I can think of few other industries that expect entry-level personnel to be fully qualified from day one of their careers. From software development, motion picture production and journalism up to the legal profession and especially aviation, there's a career advancement path where the new hires learn the ropes as their careers progress. Each walks through the door with the basic skills, and their employers foot the bill in one way or another for further career development.
The best example is aviation. If the airlines insisted on hiring only qualified pilots, we'd have horrendously long waits for a trans-Atlantic flight. Where do you suppose a wannabe Boeing 777 pilot would find a suitable aircraft to practice on?
In that world, the private pilot certificate is considered a license to learn. There a multitude of ratings and certifications to earn before learning to fly the big jets. By the time a candidate gets an airline job, he or she must have at least 500 hours (FAA wants to change that to 2,500 hours) before the real training starts.
To get "qualified" pilots, the airlines have to train the candidates – at their expense.
The cost of training a truck driver pales compared to the cost of training a 777 pilot, but the airlines get something for their investment that motor carriers don't: the benefit of consistency. Airline X's pilots are trained the way Airline X wants them. Trucking has to settle for what it can get.
Let's face it, practically every industry employing skilled workers faces some training cost. That trucking believes it can download those costs to prospective driving candidates goes a long way to explaining why we're facing a potentially catastrophic shortage of skilled help.
Fostering Up-and-Coming Talent
If I was designing a career development program for tractor-trailer drivers, it would look something like this:
Basic Training: Truck driving schools would teach the basics of vehicle handling, such as steering, gearing, turning, backing, etc. At the same time, candidates would learn principles of safe and defensive driving as well as some of the basic regulatory tenets, including hours of service, vehicle inspection, etc. In other words, the student would need to learn enough to pass the CDL test.
Entry Level training: Carriers would take the CDL driver and run them on revenue loads with a trainer for a couple of months (on the understanding that they can be washed out at anytime) in a daycab tractor. You don't learn much while your trainer is asleep in the bunk. The trainee would get the benefit of the trainer's experience and good judgment. I'd require a minimum of five years experience and familiarity with adult learning principles for the trainer's qualifications. And I'd insist that the trainers earned a wage at least equal to what they earned as line drivers with a modest premium for the experience they are passing on.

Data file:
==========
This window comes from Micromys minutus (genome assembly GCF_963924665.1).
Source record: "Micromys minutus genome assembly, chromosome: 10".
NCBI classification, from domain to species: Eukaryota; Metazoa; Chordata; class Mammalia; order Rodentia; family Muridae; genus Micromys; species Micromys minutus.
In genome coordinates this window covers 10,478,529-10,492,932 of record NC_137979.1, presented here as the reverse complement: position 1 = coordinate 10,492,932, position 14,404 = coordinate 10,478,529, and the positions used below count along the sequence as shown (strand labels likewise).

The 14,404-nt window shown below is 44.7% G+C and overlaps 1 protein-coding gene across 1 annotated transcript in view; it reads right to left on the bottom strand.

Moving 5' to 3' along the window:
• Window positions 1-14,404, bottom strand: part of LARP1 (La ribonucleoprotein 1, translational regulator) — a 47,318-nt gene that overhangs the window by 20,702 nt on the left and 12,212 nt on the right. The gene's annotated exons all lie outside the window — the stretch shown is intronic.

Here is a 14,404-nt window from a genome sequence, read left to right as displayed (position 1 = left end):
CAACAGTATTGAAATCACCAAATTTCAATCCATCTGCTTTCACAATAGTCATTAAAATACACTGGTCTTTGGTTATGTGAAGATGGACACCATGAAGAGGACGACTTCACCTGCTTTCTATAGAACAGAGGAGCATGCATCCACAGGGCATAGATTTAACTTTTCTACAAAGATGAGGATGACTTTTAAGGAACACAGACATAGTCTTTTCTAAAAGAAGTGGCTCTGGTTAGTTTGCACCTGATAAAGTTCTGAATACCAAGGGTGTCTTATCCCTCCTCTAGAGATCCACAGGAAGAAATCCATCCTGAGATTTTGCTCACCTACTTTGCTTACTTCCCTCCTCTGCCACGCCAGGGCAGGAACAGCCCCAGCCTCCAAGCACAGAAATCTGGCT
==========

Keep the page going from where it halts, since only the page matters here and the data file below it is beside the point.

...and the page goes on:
At that point, I'd deem the driver sufficiently trained to handle a local or regional truck solo or in a team situation with a another similarly experienced new driver. After a year or so, providing everything worked out, I'd be prepared to turn the driver loose over the road.
As far as training wages go, they'd need to be sufficient to sustain the worker and a family while they are learning. Teaching someone a new skill shouldn't be a license to rob them blind at the same time. These people are the future of our industry. How can we expect to grow and prosper if we continue eating our young?
As for my career development, I skipped driving school and learned to driver tractor-trailers over a series of about 10 Fridays -- after accumulating my 40 hours by Thursday on a straight truck delivering groceries. I had a decent understanding of large vehicle dynamics by that time. At the hands of a few experienced drivers, I learned the basic skills of driving tractor-trailers. I spent several hours a week learning how to shunt trailers into our loading docks where I couldn't do much more damage than knocking over a fence post.
I never had a chargeable accident, never had an at-fault collision, and I accumulated only about a half-dozen of violations over 20 years. Not bad for a guy who never took a lesson in his life.